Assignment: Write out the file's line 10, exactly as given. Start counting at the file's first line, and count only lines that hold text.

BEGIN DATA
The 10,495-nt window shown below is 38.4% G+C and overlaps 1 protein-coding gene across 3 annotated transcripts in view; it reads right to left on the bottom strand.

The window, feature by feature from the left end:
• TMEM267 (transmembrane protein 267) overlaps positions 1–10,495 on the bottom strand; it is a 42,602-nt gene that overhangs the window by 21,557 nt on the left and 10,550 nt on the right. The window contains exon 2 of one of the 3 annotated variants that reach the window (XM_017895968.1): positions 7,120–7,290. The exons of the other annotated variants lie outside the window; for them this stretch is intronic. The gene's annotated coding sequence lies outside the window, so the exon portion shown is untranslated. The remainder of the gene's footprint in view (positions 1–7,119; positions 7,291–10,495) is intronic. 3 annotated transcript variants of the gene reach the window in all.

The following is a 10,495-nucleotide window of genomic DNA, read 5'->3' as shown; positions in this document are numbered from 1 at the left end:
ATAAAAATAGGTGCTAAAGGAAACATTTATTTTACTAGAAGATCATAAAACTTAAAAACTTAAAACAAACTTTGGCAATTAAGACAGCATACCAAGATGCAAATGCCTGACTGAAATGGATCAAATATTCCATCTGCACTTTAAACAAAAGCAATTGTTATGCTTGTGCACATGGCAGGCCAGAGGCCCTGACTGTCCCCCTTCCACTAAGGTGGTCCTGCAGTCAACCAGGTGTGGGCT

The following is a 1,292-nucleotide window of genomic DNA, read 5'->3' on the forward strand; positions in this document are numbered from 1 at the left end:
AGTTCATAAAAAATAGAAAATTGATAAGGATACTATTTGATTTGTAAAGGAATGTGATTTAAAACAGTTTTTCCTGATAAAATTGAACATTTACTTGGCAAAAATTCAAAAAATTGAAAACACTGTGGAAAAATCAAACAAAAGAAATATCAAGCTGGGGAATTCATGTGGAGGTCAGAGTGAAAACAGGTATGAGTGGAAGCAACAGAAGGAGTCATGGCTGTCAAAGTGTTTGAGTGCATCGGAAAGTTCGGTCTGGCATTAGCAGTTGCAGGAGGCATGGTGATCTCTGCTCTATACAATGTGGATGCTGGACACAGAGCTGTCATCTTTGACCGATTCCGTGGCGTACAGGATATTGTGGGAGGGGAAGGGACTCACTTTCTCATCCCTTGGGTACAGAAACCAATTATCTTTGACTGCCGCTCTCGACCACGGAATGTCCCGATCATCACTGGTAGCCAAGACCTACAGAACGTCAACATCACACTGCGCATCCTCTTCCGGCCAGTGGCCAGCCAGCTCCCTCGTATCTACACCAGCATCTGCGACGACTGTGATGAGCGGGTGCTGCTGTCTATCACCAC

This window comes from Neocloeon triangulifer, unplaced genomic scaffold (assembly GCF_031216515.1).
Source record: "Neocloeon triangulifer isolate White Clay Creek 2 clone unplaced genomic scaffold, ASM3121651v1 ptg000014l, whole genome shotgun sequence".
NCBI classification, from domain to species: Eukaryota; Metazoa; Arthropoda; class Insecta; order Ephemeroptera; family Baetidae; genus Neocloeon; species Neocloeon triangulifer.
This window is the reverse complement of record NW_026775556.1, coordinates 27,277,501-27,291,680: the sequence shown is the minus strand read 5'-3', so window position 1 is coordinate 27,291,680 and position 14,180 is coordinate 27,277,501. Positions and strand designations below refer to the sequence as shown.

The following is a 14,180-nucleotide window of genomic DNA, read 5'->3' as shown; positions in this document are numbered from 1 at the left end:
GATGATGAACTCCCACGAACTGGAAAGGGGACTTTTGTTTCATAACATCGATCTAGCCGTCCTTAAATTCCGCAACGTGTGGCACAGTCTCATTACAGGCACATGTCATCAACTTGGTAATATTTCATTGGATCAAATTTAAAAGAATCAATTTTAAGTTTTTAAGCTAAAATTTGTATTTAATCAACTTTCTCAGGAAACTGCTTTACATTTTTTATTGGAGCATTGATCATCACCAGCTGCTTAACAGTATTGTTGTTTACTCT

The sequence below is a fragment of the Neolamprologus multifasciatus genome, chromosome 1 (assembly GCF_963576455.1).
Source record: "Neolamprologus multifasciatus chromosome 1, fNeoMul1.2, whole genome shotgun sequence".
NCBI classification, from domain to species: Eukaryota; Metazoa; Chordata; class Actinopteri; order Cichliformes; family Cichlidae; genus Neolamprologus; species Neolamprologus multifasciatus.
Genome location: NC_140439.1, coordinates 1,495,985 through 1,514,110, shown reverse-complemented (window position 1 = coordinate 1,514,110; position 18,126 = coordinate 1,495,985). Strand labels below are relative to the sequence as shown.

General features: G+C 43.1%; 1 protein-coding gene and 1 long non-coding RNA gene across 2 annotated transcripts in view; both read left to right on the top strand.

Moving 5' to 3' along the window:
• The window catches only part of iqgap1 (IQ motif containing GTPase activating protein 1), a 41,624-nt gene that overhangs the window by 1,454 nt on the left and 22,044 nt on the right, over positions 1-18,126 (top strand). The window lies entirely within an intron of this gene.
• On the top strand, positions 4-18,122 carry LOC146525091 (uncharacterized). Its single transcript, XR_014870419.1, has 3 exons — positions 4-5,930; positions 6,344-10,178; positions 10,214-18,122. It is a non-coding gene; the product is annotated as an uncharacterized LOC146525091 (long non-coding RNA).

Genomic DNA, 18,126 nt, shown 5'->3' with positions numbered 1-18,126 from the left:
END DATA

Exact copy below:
NCBI classification, from domain to species: Eukaryota; Metazoa; Arthropoda; class Insecta; order Ephemeroptera; family Baetidae; genus Neocloeon; species Neocloeon triangulifer.